Technology & Events: Planning for the Best & Preparing for the Worst

This is a guest blog post from our friends at Saffire, a platform for integrated, contact-less ticketing for events and venues. Thank you to Cassie Roberts Dispenza for leading a webinar on this topic and sharing her final thoughts here!

As 2020 continues to go on (and on and on and on!) most of our friends in the event industry have been impacted in one way or another by the Covid outbreak. For almost everyone, this means cancelled events and lost revenue. At Saffire, we are constantly looking for ways that technology can afford new opportunities for our clients and this year is no different! While some of the tools available to you may not be your first choice in producing events, we’ve come to terms with the fact that in order to survive we all have to adapt to the opportunities available.

Here are just a few ways that you can use technology to turn your brand in to a revenue producing machine in 2020:

  • Ecommerce – Even if your event was canceled, there are still SO many things you can sell online. Create a “festival in a box” with goodies from your 2020 event and your sponsors. Allow patrons to support you with donations with tools like Patreon. Typically on these transactions, small gifts are given to donors, which can be a way to encourage donations. (Think like a bumper sticker for a $2 donation or a T-Shirt for a $20 donation, etc.) You can also set up virtual shopping on your website with your vendors. Drive up “to go” festival food events have also been profitable for many of our clients. You may even be able to sell tickets to next year’s event super early! We’ve seen the most success with people who offer a generous refund policy. Use your online carts to their fullest potential!

  • Socially Distanced Events – While you may not be able to manage a virtual or socially distanced event the same way as you would an in person event, we’ve seen a lot of festivals have success. In virtual races, participants are encouraged to bike or run at their own convenience on their own route. They are often still mailed a race t-shirt or medal once they’ve completed a race. Other socially distanced events are becoming popular too—you can arrange for drive thru Christmas or Fall Festival displays or drive in movies. Online registration or tickets are easy to implement through your own website, ticketing provider or services like Google Forms. Virtual events via Vimeo and Facebook Live can also generate revenue for events you may host live on social media. Even if you don’t do a password protected event, revenue can still be generated via tips or donations on apps like PayPal or Venmo. In many cases, viewers like this low pressure option to be able to donate an amount they prefer as they’re watching, rather than having to buy a ticket in advance.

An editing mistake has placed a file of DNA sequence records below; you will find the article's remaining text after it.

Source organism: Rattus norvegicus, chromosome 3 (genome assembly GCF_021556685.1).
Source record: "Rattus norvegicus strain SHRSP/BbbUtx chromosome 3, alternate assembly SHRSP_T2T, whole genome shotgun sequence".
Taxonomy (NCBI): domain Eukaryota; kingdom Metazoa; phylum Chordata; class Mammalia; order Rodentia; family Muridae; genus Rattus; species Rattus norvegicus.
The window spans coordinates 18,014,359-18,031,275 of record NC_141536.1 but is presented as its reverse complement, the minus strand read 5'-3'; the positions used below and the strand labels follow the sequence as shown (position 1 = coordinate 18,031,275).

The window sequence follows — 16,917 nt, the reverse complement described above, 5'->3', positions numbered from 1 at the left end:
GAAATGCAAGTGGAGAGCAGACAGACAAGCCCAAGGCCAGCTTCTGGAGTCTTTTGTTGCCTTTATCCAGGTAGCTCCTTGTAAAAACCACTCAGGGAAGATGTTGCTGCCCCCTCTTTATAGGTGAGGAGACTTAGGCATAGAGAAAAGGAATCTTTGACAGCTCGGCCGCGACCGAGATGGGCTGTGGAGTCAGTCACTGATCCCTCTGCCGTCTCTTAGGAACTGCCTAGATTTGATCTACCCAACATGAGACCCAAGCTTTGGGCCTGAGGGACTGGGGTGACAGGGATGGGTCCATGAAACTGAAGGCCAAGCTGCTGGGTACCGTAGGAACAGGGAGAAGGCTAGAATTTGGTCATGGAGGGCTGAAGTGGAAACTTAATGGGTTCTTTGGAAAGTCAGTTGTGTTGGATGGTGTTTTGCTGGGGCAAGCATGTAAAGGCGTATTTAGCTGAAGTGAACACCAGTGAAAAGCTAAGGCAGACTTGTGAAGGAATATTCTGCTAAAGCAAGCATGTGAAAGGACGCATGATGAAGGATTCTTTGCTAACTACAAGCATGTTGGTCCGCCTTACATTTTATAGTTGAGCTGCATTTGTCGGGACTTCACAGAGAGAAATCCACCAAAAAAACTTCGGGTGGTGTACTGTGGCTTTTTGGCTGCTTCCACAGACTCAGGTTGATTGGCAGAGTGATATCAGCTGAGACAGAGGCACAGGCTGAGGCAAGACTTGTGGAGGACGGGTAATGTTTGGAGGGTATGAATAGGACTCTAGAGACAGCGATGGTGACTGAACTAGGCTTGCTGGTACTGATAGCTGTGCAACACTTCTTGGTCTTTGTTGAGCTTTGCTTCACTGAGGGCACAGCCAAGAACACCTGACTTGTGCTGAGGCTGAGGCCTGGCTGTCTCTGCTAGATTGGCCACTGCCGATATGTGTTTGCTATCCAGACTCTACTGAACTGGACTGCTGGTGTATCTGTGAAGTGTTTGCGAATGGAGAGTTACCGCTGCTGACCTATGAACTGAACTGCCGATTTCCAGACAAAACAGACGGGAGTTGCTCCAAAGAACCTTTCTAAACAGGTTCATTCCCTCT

• Social Media – Our tried and true social media accounts can serve as a way to stay connected to our loyal followers on any of the above intiatives, even if you didn’t get to see them in person this year. Invite a sponsor or two to host a contest – give them credit and give prizes to your followers! It keeps your sponsors engaged and may be a way to keep some of your commitments to them for 2020. Social media ads are drawing a lot of attention right now because everyone is glued to their devices! While many brands have held back on ads, we encourage you to move forward with yours! (Making sure your messaging is considerate of the times of course.) Since ads are not in as high of demand right now, they may actually be less expensive. Finally, make sure to utilize stories and Live features as “in the moment” content. This is what your audience is most likely feeling like they’re missing at the moment—something with human contact!
  • Software Advancements – If you are authorized to have an in-person event in 2020, it’s possible that there will be new regulations for event capacities to control crowds or more advanced selling systems to avoid the exchange of cash. Many technology & ticketing companies are offering new ways to manage these requirements with things like capacity tracking software and contactless selling terminals. Often times having these types of systems in place can help convince your local officials that you are prepared to host events safely again!

It takes a little creativity and thinking outside the box to launch safe and legal events during these times, but the extra efforts can really pay off. You may even uncover new ways to make or save money that you will carry with you in to future years of your event.

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Exploring Your Toolkit: Little Known Features in VolunteerLocal

We all know the saying, “When all you have is a hammer, everything looks like a nail!” Luckily, VolunteerLocal equips volunteer coordinators with a whole toolkit to manage, schedule, and communicate with volunteers. Today, we’re showing some love to a small batch of often-overlooked features with big impacts.

Search Tool

Where to find it: Volunteers > Search